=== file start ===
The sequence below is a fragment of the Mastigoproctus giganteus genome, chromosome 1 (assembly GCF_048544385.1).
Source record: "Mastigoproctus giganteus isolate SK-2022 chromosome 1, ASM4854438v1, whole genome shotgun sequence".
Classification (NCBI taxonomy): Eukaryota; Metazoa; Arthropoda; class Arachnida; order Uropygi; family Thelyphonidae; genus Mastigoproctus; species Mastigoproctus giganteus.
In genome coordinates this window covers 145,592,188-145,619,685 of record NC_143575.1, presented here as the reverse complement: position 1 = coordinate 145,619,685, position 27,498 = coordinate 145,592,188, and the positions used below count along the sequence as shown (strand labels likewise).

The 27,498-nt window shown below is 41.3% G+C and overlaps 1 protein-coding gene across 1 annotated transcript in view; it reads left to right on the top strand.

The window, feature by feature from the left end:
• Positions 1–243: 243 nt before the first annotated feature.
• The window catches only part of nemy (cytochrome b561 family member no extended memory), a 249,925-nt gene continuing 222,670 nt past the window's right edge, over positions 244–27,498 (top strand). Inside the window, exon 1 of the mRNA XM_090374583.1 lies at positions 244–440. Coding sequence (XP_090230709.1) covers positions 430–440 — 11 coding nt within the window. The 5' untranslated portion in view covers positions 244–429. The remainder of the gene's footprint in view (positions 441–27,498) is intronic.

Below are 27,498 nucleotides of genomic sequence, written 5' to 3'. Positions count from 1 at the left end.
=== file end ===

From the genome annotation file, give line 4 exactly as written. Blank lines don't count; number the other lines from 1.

In genome coordinates this window covers 145,592,188-145,619,685 of record NC_143575.1, presented here as the reverse complement: position 1 = coordinate 145,619,685, position 27,498 = coordinate 145,592,188, and the positions used below count along the sequence as shown (strand labels likewise).